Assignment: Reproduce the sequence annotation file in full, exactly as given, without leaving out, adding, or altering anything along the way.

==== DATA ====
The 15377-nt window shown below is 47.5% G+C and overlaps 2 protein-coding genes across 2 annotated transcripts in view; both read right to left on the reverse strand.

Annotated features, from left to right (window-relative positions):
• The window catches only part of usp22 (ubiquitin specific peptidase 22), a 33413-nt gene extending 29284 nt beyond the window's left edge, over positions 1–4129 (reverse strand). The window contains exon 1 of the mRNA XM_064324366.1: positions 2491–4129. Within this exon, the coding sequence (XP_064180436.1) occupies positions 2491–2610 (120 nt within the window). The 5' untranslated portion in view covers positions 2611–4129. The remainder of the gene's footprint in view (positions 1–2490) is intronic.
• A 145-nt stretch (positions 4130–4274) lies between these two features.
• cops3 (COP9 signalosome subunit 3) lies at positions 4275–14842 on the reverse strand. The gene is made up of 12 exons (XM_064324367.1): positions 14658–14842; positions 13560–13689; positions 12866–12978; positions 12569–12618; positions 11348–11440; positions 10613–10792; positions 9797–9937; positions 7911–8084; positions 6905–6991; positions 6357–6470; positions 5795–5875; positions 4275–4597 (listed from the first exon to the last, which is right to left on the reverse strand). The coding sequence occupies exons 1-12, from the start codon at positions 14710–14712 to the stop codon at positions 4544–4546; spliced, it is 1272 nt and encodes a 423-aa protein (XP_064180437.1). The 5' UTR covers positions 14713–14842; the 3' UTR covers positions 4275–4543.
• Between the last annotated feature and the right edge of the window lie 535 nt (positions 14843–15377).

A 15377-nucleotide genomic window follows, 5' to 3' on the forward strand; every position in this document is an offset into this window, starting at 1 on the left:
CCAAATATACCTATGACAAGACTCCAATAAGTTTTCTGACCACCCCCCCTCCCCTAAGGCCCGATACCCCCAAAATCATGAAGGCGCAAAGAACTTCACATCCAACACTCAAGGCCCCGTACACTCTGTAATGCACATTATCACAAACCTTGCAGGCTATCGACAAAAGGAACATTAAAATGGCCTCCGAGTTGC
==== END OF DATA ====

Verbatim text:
The 15377-nt window shown below is 47.5% G+C and overlaps 2 protein-coding genes across 2 annotated transcripts in view; both read right to left on the reverse strand.

Annotated features, from left to right (window-relative positions):
• The window catches only part of usp22 (ubiquitin specific peptidase 22), a 33413-nt gene extending 29284 nt beyond the window's left edge, over positions 1–4129 (reverse strand). The window contains exon 1 of the mRNA XM_064324366.1: positions 2491–4129. Within this exon, the coding sequence (XP_064180436.1) occupies positions 2491–2610 (120 nt within the window). The 5' untranslated portion in view covers positions 2611–4129. The remainder of the gene's footprint in view (positions 1–2490) is intronic.
• A 145-nt stretch (positions 4130–4274) lies between these two features.
• cops3 (COP9 signalosome subunit 3) lies at positions 4275–14842 on the reverse strand. The gene is made up of 12 exons (XM_064324367.1): positions 14658–14842; positions 13560–13689; positions 12866–12978; positions 12569–12618; positions 11348–11440; positions 10613–10792; positions 9797–9937; positions 7911–8084; positions 6905–6991; positions 6357–6470; positions 5795–5875; positions 4275–4597 (listed from the first exon to the last, which is right to left on the reverse strand). The coding sequence occupies exons 1-12, from the start codon at positions 14710–14712 to the stop codon at positions 4544–4546; spliced, it is 1272 nt and encodes a 423-aa protein (XP_064180437.1). The 5' UTR covers positions 14713–14842; the 3' UTR covers positions 4275–4543.
• Between the last annotated feature and the right edge of the window lie 535 nt (positions 14843–15377).

A 15377-nucleotide genomic window follows, 5' to 3' on the forward strand; every position in this document is an offset into this window, starting at 1 on the left:
CCAAATATACCTATGACAAGACTCCAATAAGTTTTCTGACCACCCCCCCTCCCCTAAGGCCCGATACCCCCAAAATCATGAAGGCGCAAAGAACTTCACATCCAACACTCAAGGCCCCGTACACTCTGTAATGCACATTATCACAAACCTTGCAGGCTATCGACAAAAGGAACATTAAAATGGCCTCCGAGTTGC